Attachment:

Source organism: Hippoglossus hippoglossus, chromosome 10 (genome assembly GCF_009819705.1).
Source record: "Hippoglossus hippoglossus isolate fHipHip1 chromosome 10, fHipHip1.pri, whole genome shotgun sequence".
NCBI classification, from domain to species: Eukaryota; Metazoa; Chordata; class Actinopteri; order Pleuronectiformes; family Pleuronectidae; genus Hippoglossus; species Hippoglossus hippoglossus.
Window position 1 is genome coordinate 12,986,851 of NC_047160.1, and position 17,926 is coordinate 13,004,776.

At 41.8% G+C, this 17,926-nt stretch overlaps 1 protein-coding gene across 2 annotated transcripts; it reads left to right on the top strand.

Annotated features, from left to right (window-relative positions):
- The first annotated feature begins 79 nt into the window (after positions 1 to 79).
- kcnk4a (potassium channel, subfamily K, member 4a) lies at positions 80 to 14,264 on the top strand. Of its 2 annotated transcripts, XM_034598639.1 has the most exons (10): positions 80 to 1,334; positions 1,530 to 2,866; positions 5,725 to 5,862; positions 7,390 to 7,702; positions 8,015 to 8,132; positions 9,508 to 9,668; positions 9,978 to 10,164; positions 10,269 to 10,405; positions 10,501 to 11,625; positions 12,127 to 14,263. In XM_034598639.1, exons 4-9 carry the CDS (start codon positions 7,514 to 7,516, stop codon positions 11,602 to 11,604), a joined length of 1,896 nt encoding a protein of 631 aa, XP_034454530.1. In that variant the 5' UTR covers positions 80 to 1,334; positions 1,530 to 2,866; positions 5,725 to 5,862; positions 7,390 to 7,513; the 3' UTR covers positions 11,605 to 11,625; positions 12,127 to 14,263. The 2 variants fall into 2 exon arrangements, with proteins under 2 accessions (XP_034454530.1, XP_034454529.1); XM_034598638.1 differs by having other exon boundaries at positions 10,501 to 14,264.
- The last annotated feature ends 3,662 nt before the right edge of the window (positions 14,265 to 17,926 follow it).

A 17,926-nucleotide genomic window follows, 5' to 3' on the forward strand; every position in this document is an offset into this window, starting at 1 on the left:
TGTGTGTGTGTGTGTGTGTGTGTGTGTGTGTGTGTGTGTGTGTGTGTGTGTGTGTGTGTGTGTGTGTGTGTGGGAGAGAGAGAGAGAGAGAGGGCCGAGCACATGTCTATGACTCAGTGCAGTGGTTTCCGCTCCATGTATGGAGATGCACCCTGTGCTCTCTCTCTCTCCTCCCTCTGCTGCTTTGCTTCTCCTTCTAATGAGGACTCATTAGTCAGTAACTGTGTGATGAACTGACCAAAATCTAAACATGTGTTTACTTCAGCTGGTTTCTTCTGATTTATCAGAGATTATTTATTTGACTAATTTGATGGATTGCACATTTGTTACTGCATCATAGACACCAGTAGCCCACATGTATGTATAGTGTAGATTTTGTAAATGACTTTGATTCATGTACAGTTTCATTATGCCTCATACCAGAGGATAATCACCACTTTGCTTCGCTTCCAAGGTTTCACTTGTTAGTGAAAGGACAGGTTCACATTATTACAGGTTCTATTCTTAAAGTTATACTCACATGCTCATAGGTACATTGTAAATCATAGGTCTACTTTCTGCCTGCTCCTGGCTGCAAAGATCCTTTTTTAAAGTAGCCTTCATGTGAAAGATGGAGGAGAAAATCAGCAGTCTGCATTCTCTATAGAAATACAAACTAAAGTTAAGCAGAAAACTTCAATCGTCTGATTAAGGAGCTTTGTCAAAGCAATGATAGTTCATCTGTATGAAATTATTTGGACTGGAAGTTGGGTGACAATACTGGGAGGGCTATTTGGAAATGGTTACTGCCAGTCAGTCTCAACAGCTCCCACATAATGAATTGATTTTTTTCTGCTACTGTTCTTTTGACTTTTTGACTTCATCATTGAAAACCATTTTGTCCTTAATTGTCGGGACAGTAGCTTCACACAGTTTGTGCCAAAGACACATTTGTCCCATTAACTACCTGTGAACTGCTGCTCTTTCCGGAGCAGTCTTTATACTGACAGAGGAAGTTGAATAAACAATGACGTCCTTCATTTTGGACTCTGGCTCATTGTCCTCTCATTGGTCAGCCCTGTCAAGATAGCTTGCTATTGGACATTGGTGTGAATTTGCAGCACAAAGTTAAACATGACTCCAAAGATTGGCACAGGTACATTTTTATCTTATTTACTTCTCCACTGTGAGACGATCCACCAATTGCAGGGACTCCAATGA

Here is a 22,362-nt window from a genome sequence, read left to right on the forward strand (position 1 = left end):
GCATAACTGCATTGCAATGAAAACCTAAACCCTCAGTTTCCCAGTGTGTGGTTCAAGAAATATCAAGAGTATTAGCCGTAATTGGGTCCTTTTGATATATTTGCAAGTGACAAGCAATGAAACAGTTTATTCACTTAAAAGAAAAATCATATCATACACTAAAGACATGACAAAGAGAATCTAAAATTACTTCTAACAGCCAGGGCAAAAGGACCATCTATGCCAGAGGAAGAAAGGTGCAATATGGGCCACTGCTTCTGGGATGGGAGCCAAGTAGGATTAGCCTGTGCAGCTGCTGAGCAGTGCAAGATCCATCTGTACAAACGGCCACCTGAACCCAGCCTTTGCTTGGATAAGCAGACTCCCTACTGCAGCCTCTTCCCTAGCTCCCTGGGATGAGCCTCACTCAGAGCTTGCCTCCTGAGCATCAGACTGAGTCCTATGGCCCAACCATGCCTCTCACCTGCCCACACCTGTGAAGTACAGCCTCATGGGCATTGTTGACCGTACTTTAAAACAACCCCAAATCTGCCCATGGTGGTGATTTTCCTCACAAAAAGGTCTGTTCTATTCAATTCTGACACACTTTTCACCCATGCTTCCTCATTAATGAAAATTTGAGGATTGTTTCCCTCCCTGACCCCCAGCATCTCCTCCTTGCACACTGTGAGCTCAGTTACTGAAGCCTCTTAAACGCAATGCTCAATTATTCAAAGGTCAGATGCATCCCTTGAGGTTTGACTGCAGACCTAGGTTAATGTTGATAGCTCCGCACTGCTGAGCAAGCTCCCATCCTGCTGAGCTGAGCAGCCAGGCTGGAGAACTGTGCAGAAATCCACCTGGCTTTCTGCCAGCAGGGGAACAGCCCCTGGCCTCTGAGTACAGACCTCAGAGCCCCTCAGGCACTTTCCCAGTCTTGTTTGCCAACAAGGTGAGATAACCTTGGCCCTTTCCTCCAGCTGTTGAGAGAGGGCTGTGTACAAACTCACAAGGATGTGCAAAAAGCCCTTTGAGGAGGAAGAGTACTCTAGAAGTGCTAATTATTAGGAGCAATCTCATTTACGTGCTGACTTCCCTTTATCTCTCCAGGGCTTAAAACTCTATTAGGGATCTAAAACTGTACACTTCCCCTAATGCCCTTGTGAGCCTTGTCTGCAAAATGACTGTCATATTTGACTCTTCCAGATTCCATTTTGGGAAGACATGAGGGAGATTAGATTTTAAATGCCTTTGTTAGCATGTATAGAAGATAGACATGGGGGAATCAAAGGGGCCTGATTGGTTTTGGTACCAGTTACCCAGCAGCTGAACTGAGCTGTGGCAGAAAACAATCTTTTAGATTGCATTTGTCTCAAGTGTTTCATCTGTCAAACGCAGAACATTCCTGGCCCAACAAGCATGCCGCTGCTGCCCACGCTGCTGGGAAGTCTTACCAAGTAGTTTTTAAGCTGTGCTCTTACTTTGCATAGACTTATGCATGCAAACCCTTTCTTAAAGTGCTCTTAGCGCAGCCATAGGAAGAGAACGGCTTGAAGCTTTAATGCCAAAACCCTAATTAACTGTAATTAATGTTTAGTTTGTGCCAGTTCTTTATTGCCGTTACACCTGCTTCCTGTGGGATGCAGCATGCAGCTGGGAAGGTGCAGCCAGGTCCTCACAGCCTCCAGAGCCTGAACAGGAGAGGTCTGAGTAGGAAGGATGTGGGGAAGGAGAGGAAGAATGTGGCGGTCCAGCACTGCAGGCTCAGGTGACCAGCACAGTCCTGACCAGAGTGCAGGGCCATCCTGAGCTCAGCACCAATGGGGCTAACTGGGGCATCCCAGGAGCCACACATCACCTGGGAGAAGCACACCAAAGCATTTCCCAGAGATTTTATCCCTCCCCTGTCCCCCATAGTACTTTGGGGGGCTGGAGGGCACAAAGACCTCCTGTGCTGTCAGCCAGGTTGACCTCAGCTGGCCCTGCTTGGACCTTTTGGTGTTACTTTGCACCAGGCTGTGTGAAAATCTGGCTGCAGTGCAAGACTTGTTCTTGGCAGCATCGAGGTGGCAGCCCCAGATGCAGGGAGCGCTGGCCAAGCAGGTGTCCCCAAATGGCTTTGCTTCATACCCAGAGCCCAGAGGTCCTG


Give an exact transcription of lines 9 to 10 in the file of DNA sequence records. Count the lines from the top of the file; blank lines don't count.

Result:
- The last annotated feature ends 3,662 nt before the right edge of the window (positions 14,265 to 17,926 follow it).

A 17,926-nucleotide genomic window follows, 5' to 3' on the forward strand; every position in this document is an offset into this window, starting at 1 on the left: